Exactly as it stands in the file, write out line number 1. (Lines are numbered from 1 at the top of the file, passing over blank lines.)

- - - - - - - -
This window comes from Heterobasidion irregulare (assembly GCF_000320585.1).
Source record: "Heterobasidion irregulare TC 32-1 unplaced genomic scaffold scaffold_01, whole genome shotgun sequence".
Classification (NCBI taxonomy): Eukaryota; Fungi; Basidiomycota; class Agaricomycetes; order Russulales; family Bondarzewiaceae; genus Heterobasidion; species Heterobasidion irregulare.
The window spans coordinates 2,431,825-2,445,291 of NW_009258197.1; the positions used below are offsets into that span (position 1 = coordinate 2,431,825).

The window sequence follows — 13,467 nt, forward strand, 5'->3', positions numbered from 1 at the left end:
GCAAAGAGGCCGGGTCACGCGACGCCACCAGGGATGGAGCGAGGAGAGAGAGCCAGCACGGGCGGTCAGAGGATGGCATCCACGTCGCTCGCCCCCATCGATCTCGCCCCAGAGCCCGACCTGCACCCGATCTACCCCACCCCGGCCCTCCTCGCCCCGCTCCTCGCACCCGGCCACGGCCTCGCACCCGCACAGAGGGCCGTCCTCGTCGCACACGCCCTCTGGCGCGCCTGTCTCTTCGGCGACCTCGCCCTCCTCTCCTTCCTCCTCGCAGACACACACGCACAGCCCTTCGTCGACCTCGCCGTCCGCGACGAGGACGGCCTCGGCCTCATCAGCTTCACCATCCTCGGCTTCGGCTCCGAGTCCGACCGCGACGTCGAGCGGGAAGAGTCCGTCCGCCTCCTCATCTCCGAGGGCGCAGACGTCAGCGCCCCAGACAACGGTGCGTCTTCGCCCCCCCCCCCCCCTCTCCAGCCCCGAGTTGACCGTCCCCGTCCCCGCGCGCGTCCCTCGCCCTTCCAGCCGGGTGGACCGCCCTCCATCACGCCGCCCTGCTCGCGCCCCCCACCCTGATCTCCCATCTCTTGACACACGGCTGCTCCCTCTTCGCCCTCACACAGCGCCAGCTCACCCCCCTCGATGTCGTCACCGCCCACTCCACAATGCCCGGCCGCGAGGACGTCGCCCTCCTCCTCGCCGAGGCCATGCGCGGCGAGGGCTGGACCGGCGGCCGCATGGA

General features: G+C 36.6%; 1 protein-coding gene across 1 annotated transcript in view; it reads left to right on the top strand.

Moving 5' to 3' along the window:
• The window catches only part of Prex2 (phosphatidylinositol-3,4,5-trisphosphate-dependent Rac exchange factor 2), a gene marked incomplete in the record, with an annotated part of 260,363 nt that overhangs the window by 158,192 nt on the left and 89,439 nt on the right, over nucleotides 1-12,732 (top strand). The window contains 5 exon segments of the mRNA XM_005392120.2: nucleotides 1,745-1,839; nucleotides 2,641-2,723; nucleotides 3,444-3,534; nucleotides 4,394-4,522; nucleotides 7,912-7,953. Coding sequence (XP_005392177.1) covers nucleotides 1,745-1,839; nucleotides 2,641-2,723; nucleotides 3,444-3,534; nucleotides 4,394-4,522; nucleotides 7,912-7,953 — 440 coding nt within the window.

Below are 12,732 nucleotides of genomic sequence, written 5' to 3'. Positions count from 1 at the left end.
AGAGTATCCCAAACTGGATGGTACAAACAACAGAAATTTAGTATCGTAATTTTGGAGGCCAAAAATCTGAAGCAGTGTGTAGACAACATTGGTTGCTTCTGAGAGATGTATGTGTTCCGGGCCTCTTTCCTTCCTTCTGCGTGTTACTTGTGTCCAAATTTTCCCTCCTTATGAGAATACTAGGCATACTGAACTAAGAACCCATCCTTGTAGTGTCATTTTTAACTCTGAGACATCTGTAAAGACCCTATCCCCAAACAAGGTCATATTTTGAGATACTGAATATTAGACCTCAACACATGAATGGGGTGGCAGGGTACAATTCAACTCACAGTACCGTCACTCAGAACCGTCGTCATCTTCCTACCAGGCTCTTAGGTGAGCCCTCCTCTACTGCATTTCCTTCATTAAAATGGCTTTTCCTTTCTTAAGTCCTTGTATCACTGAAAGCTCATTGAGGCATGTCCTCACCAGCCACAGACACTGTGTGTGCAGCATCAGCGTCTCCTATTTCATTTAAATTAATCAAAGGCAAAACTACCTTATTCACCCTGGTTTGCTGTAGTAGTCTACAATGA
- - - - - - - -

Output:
This window comes from Heterobasidion irregulare (assembly GCF_000320585.1).